This material belongs to: Forbes.
Allegations that corruption is reaching to the highest level of the Sharif government crushed Pakistani stocks on Tuesday. The KSE 100 dropped 2153 points or 4.65% to 44121 from 46274 in the previous trading session, well below its all time high of 52876.46 in May of 2017.
Pakistan’s stock market has been on a tear in recent years. The country’s main KSE index has gained close to 400% since 2009, and 40% in 2016 alone—leaving neighboring markets in the dust.
Pakistan’s equities have had a number of things going their way, like an improving macroeconomic environment—rising economic growth and falling inflation and interest rates. The country’s economy grew close to 6 percent in 2016, up from 4.8 percent in 2015, with inflation running around 4 percent, down from 10 percent four years ago. And the 10-year Treasury bond has yielded 8 percent, down from 12.5 percent four years ago.
|Global X MSCI Pakistan (PAK)||29.25%|
|IShares China (FXI)||10.28%|
|iShares S&P India 50 (INDY)||0.93%|
|iShares MSCI Emerging Markets (EEM)||7.75%|
Source: Finance.yahoo.com 12/23/2016
Then there are a couple of overseas endorsements for Pakistan’s market reforms. Like $1 billion in support from the World Bank – and a couple of domestic acquisitions from foreign suitors, such as the acquisition of Karachi’s K-Electric by Shanghai Electric Power Co.
Another overseas endorsement was the inclusion of Pakistan’s market into MSCI’s emerging market index.
In recent months, Pakistani equities have had a couple of things going against them. In particular, allegations that corruption is reaching the highest levels of the Pakistani government, spooking investors who are afraid of chaos descending on the country.
|Global X MSCI Pakistan (PAK)||-11.26%|
|IShares China (FXI)||5.11%|
|iShares S&P India 50 (INDY)||6.55%|
|iShares MSCI Emerging Markets (EEM)||6.52%|
Source: Finance.yahoo.com 7/11/2017
Corruption and cronyism usually lead to large government budget and current account deficits, while constraining competition and technological progress. In spite of some progress in the last five years, Pakistan is still high up on Transparency International’s Corruption Index.
|Country||Corruption Index in 2010||Corruption Index in 2015|
Source: Transparency International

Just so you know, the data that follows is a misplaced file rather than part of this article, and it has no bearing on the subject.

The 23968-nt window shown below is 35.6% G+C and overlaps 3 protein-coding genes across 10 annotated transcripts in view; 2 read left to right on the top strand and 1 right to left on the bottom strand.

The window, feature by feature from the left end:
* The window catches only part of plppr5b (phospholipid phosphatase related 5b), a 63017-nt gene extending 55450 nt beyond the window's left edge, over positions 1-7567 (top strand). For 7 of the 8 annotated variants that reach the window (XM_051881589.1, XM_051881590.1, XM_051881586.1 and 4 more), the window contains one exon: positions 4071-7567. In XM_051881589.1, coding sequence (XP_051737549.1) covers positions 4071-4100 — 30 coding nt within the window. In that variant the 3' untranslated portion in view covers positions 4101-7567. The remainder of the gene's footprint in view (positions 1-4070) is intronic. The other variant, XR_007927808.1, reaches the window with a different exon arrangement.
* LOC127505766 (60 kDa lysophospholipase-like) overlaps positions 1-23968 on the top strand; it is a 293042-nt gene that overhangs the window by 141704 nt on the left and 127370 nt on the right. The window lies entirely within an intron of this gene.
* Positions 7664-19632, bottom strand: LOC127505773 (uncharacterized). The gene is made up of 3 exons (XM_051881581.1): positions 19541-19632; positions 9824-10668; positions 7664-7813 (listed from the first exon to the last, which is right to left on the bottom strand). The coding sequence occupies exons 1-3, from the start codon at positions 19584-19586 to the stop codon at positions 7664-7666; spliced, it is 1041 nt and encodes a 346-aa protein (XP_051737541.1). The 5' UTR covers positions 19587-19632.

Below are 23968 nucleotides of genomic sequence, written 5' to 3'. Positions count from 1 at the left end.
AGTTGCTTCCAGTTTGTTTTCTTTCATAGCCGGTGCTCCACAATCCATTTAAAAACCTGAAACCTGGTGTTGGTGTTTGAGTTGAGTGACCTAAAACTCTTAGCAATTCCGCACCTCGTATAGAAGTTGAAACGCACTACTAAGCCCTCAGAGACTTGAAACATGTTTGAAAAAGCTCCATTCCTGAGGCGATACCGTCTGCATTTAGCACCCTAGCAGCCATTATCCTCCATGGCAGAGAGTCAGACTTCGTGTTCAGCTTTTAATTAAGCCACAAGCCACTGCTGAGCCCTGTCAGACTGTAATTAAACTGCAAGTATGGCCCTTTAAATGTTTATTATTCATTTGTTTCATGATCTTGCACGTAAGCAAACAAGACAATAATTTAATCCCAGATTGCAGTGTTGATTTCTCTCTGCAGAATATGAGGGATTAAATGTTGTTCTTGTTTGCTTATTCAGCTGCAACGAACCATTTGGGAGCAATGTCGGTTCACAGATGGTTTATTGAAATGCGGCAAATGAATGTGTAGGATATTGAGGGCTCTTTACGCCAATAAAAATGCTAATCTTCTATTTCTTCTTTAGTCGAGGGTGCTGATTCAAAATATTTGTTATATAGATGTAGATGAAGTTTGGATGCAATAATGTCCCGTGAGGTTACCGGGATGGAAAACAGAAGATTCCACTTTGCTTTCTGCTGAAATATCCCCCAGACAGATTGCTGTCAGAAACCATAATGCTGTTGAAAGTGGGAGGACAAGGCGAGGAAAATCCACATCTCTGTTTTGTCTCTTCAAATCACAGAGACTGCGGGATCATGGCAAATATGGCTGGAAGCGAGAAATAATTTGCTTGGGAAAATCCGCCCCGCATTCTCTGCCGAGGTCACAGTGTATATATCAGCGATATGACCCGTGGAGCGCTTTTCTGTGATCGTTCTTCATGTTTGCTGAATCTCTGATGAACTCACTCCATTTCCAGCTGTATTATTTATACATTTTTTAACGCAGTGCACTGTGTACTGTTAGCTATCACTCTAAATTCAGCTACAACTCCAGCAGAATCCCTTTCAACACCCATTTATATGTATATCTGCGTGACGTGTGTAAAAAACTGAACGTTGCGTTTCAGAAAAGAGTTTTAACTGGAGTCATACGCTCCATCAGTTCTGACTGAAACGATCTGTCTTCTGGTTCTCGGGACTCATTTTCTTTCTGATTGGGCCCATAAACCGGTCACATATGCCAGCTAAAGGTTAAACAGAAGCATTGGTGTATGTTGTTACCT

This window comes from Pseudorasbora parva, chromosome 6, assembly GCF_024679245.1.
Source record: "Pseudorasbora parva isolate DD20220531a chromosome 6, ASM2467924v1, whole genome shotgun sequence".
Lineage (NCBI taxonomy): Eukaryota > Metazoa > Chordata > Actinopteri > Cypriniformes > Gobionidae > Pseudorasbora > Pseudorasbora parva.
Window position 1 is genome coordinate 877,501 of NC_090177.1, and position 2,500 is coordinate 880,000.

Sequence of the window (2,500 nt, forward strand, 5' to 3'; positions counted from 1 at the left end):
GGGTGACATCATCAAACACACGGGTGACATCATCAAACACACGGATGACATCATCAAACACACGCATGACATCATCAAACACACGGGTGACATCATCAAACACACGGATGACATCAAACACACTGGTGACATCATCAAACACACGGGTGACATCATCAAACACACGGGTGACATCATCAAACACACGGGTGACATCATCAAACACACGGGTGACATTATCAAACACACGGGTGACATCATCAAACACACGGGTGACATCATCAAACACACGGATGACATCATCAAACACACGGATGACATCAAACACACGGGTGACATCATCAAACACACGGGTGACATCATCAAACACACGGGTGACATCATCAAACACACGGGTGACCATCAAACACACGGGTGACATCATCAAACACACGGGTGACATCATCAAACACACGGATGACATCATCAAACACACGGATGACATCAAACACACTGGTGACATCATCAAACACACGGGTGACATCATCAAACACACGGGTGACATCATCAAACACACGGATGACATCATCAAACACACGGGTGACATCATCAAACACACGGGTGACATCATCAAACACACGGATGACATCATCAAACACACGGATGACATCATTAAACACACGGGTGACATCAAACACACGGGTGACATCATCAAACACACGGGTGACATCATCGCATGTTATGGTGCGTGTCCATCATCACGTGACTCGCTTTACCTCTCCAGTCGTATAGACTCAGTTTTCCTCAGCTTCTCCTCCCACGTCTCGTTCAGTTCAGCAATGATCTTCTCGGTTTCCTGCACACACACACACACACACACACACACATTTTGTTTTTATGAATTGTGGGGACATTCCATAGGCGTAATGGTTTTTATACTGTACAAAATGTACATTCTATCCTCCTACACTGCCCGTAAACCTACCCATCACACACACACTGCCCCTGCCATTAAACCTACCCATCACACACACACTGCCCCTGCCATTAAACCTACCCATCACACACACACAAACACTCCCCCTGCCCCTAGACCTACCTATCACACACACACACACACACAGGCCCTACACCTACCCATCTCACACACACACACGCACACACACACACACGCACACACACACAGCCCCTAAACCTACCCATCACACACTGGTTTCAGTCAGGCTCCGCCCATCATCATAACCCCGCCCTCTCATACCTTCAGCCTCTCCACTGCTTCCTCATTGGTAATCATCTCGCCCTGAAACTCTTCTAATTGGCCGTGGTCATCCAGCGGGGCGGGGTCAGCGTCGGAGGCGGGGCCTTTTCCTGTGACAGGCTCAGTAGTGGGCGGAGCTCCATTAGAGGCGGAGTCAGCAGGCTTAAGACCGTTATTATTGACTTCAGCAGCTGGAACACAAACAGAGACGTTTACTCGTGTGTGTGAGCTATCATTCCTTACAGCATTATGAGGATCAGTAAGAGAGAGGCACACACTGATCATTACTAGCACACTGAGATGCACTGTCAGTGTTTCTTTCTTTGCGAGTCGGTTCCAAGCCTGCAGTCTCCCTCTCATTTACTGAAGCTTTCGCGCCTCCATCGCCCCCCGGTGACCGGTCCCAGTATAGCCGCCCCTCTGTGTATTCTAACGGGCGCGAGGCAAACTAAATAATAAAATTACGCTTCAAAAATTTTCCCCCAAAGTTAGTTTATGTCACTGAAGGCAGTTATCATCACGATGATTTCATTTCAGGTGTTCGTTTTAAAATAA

Adding to these concerns over the future of Pakistan’s equities is rising US interest rates, which come at a time when the country is already living beyond its means, as evidenced by persistent current account deficits, government debt, and external debt.
Pakistan recorded a Current Account deficit of 1.20 percent of the country’s GDP in 2016 fiscal year (July 2015 – June 2016), according to Tradingeconomics.com. In July – Dec 2016, the current account deficit was recorded at 2.2 percent of the country’s Gross Domestic Product. Current Account to GDP in Pakistan averaged -2.20 percent from 1980 until 2016.
Pakistan amassed a government debt equivalent to 66.50 percent of the country’s Gross Domestic Product in 2016. Government Debt to GDP in Pakistan averaged 69.39 percent from 1994 until 2016.
External Debt in Pakistan increased to 75747 USD Million in the first quarter of 2017 from 74126 USD Million in the fourth quarter of 2016. The country’s external debt averaged 51689.12 USD Million from 2002 until 2017.
Meanwhile, foreign Exchange Reserves in Pakistan decreased to 21019.20 USD Million in April from 21572.10 USD Million in March of 2017. Foreign Exchange Reserves in Pakistan averaged 15573.05 USD Million from 1998 until 2017.
Pakistan amassed a capital and financial account deficit of 989 USD Million in the first quarter of 2017. Capital Flows in Pakistan averaged -782.17 USD Million from 2011 until 2017.
That’s why investors should think twice before pouring more money into Pakistani stocks s at this point.